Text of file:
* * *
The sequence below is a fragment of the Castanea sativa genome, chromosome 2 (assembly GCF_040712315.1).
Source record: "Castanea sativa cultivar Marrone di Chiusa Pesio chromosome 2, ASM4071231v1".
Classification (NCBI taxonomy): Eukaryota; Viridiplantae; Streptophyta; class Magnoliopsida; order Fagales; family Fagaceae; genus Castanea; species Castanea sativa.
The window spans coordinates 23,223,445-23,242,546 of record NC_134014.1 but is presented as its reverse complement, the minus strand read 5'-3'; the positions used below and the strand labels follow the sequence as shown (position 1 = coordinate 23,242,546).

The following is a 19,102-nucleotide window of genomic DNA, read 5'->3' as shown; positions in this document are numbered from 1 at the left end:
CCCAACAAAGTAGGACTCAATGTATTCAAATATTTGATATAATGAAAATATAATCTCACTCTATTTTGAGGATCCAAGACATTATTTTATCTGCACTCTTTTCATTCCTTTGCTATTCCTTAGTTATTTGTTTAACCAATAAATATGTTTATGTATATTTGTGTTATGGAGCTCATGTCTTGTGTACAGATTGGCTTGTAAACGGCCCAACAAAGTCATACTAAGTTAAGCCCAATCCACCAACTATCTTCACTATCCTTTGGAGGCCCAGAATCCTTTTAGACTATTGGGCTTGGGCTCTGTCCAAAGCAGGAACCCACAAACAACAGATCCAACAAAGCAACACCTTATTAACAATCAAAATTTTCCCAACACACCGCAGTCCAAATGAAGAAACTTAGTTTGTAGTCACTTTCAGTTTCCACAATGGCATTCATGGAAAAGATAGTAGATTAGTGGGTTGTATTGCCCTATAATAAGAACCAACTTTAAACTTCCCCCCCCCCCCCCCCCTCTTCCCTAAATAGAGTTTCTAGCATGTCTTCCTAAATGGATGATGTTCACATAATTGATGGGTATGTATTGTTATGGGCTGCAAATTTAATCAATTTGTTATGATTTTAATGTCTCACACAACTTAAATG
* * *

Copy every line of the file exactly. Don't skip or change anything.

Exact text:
The sequence below is a fragment of the Castanea sativa genome, chromosome 2 (assembly GCF_040712315.1).
Source record: "Castanea sativa cultivar Marrone di Chiusa Pesio chromosome 2, ASM4071231v1".
Classification (NCBI taxonomy): Eukaryota; Viridiplantae; Streptophyta; class Magnoliopsida; order Fagales; family Fagaceae; genus Castanea; species Castanea sativa.
The window spans coordinates 23,223,445-23,242,546 of record NC_134014.1 but is presented as its reverse complement, the minus strand read 5'-3'; the positions used below and the strand labels follow the sequence as shown (position 1 = coordinate 23,242,546).

The following is a 19,102-nucleotide window of genomic DNA, read 5'->3' as shown; positions in this document are numbered from 1 at the left end:
CCCAACAAAGTAGGACTCAATGTATTCAAATATTTGATATAATGAAAATATAATCTCACTCTATTTTGAGGATCCAAGACATTATTTTATCTGCACTCTTTTCATTCCTTTGCTATTCCTTAGTTATTTGTTTAACCAATAAATATGTTTATGTATATTTGTGTTATGGAGCTCATGTCTTGTGTACAGATTGGCTTGTAAACGGCCCAACAAAGTCATACTAAGTTAAGCCCAATCCACCAACTATCTTCACTATCCTTTGGAGGCCCAGAATCCTTTTAGACTATTGGGCTTGGGCTCTGTCCAAAGCAGGAACCCACAAACAACAGATCCAACAAAGCAACACCTTATTAACAATCAAAATTTTCCCAACACACCGCAGTCCAAATGAAGAAACTTAGTTTGTAGTCACTTTCAGTTTCCACAATGGCATTCATGGAAAAGATAGTAGATTAGTGGGTTGTATTGCCCTATAATAAGAACCAACTTTAAACTTCCCCCCCCCCCCCCCCCTCTTCCCTAAATAGAGTTTCTAGCATGTCTTCCTAAATGGATGATGTTCACATAATTGATGGGTATGTATTGTTATGGGCTGCAAATTTAATCAATTTGTTATGATTTTAATGTCTCACACAACTTAAATG